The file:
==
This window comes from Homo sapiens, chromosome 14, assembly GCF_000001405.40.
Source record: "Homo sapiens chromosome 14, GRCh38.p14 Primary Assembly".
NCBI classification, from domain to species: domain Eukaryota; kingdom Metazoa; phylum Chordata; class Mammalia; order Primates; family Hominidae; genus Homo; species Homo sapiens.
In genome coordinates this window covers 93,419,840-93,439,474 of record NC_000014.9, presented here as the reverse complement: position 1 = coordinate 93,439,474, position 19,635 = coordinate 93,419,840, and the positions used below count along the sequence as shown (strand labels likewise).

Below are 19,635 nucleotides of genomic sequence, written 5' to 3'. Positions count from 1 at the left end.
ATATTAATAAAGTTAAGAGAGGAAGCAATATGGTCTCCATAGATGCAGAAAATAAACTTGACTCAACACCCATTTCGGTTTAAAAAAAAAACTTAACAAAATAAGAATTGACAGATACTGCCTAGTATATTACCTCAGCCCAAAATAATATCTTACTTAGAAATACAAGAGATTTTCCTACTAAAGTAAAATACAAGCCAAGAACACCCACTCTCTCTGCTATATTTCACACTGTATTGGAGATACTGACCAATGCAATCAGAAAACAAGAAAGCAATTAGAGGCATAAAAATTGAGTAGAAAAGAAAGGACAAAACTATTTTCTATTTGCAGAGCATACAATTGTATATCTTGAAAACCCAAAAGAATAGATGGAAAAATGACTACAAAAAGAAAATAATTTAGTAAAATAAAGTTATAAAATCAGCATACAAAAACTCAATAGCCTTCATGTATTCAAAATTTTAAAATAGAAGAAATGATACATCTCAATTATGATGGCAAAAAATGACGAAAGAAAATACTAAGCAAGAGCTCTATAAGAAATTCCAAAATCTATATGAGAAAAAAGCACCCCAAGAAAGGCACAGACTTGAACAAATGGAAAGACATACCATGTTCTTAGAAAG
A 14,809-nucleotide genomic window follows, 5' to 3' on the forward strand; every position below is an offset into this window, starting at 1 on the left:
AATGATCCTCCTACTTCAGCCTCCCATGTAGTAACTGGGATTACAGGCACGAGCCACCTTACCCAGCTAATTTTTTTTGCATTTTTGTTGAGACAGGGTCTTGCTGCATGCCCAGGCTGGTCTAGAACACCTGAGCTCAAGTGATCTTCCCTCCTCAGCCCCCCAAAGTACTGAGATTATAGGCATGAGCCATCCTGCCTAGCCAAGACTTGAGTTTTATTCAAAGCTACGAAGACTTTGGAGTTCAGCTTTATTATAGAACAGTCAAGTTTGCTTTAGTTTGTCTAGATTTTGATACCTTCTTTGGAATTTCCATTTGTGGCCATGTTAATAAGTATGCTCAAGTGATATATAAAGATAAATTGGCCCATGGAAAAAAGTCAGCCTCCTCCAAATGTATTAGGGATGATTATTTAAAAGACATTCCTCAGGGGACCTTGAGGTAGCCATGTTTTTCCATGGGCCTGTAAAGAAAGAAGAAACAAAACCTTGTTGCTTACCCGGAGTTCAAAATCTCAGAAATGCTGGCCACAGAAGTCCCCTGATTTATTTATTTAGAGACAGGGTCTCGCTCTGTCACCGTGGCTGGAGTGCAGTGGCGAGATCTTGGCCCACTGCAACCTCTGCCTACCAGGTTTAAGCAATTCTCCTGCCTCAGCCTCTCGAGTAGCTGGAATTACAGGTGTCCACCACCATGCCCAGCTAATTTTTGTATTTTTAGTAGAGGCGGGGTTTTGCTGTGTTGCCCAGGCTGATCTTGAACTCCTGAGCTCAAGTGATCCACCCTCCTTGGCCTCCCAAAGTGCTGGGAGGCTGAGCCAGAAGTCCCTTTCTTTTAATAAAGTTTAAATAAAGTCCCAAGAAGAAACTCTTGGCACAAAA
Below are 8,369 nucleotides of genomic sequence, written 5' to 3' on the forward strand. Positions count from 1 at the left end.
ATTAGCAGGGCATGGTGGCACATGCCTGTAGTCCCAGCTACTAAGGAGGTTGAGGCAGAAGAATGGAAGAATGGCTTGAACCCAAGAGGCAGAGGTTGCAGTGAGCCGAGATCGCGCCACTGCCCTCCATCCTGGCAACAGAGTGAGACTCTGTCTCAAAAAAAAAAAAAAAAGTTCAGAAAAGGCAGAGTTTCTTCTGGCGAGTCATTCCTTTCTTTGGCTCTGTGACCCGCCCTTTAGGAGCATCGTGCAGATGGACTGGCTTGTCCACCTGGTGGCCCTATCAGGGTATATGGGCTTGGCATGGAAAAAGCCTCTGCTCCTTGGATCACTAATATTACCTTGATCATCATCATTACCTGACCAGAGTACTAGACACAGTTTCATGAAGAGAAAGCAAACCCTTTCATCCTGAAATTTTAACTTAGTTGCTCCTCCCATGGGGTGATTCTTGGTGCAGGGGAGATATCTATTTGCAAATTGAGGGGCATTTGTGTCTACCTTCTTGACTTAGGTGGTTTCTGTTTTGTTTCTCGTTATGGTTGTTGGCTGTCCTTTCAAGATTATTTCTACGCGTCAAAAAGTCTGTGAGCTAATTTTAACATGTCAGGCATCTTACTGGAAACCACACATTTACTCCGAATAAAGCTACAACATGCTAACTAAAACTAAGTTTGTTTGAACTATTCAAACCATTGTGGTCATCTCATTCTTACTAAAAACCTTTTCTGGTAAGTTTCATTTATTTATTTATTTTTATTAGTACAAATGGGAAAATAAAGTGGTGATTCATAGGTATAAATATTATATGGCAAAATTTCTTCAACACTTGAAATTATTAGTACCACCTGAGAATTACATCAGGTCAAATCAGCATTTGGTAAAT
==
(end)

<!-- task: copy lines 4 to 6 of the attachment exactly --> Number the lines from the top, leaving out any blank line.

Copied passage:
In genome coordinates this window covers 93,419,840-93,439,474 of record NC_000014.9, presented here as the reverse complement: position 1 = coordinate 93,439,474, position 19,635 = coordinate 93,419,840, and the positions used below count along the sequence as shown (strand labels likewise).

Below are 19,635 nucleotides of genomic sequence, written 5' to 3'. Positions count from 1 at the left end.
ATATTAATAAAGTTAAGAGAGGAAGCAATATGGTCTCCATAGATGCAGAAAATAAACTTGACTCAACACCCATTTCGGTTTAAAAAAAAAACTTAACAAAATAAGAATTGACAGATACTGCCTAGTATATTACCTCAGCCCAAAATAATATCTTACTTAGAAATACAAGAGATTTTCCTACTAAAGTAAAATACAAGCCAAGAACACCCACTCTCTCTGCTATATTTCACACTGTATTGGAGATACTGACCAATGCAATCAGAAAACAAGAAAGCAATTAGAGGCATAAAAATTGAGTAGAAAAGAAAGGACAAAACTATTTTCTATTTGCAGAGCATACAATTGTATATCTTGAAAACCCAAAAGAATAGATGGAAAAATGACTACAAAAAGAAAATAATTTAGTAAAATAAAGTTATAAAATCAGCATACAAAAACTCAATAGCCTTCATGTATTCAAAATTTTAAAATAGAAGAAATGATACATCTCAATTATGATGGCAAAAAATGACGAAAGAAAATACTAAGCAAGAGCTCTATAAGAAATTCCAAAATCTATATGAGAAAAAAGCACCCCAAGAAAGGCACAGACTTGAACAAATGGAAAGACATACCATGTTCTTAGAAAG